From Arctic Science to International Law: The Road towards the Minamata Convention and the Role of the Arctic Council

  • Froukje Maria Platjouw Norwegian Institute for Water Research, Section for Water and Society
  • Eirik Hovland Steindal Norwegian Institute for Water Research (NIVA), Section for Water and Society
  • Trude Borch Akvaplan-niva, Framsenteret

Abstract

The Minamata Convention, which entered into force on 16 August 2017, is a global, legally binding instrument on mercury. The initiative on the Minamata Convention was mainly driven by research showing negative effects on human health and the environment in the Arctic. The Arctic Council, an intergovernmental forum promoting cooperation on Arctic issues, and its Working Group, AMAP, played an important role in the process leading up to international negotiations on the Minamata Convention. This paper elucidates the evolutionary process in which scientific knowledge, herded by an intergovernmental, regional forum, is involved and forms the basis for a legally binding agreement. The paper provides new insight on multilevel governance of the mercury issue and unravels the role that AMAP has played in this dynamic process.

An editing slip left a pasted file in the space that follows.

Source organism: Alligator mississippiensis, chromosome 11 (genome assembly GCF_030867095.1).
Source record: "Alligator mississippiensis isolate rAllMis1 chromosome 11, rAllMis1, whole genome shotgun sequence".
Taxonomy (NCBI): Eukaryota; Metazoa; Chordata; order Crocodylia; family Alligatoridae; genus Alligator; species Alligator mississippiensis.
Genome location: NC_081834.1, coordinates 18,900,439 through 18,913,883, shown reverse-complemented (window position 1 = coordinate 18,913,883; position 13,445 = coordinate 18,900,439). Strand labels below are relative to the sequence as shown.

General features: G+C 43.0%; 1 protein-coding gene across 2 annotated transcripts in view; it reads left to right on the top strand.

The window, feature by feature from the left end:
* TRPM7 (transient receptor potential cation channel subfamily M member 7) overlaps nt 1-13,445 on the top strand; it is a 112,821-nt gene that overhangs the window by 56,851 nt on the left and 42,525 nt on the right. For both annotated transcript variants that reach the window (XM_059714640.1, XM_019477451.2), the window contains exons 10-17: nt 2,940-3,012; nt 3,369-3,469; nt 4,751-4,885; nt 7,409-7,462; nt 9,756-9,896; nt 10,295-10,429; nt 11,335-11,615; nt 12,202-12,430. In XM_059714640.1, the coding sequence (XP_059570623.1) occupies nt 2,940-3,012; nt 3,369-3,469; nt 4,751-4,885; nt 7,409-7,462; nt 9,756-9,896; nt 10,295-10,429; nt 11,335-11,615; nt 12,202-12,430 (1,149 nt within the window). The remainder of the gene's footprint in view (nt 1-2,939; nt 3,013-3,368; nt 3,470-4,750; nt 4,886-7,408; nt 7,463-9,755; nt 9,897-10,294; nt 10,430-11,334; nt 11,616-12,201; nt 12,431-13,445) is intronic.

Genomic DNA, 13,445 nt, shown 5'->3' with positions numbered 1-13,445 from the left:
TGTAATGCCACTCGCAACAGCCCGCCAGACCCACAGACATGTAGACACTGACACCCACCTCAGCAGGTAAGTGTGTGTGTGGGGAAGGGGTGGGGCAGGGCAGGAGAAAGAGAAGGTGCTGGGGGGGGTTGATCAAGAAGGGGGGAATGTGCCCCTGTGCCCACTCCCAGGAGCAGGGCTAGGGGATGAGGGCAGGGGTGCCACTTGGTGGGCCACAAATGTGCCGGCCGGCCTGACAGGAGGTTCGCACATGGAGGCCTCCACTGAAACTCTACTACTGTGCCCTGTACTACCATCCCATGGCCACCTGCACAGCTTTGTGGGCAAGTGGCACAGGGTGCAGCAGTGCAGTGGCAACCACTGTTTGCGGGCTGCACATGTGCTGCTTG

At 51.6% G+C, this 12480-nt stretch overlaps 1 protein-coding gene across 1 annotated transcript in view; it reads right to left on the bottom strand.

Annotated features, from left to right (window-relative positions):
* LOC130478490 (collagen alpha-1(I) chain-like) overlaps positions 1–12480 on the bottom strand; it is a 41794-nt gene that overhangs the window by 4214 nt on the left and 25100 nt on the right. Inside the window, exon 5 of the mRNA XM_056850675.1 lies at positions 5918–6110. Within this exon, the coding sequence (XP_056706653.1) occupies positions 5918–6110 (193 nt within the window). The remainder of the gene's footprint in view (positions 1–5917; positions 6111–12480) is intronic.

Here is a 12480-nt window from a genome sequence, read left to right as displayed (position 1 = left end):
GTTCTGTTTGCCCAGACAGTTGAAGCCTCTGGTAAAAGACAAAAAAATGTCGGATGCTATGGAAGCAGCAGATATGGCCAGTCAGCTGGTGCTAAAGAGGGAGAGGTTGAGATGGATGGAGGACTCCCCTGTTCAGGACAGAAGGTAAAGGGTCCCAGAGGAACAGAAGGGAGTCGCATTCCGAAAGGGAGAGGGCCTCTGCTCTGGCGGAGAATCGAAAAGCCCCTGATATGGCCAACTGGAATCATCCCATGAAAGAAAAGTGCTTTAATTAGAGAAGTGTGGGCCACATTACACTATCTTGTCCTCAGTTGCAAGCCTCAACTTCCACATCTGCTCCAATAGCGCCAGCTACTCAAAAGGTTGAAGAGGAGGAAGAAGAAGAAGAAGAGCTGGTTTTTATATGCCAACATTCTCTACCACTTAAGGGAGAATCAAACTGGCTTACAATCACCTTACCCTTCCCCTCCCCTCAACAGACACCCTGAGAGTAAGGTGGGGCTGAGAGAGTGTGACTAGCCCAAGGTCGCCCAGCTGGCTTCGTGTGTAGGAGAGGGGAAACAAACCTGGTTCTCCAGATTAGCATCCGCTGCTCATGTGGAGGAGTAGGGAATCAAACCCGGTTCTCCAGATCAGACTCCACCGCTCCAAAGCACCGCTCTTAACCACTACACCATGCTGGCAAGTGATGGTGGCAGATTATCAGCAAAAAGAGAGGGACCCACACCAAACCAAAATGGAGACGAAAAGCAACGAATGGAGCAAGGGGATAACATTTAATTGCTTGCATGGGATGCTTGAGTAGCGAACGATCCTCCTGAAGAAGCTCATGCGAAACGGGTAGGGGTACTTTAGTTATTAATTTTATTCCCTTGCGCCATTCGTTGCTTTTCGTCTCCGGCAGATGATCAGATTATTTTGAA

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Published
2018-08-20
Section
Original Articles
How to Cite
PLATJOUW, Froukje Maria; HOVLAND STEINDAL, Eirik; BORCH, Trude. From Arctic Science to International Law: The Road towards the Minamata Convention and the Role of the Arctic Council. Arctic Review, [S.l.], v. 9, p. 226-243, aug. 2018. ISSN 2387-4562. Available at: <https://arcticreview.no/index.php/arctic/article/view/1234>. Date accessed: 26 sep. 2018. doi: https://doi.org/10.23865/arctic.v9.1234.
Keywords
Minamata Convention on mercury, science-policy interface, Arctic Council, Arctic Monitoring and Assessment Programme (AMAP), international negotiations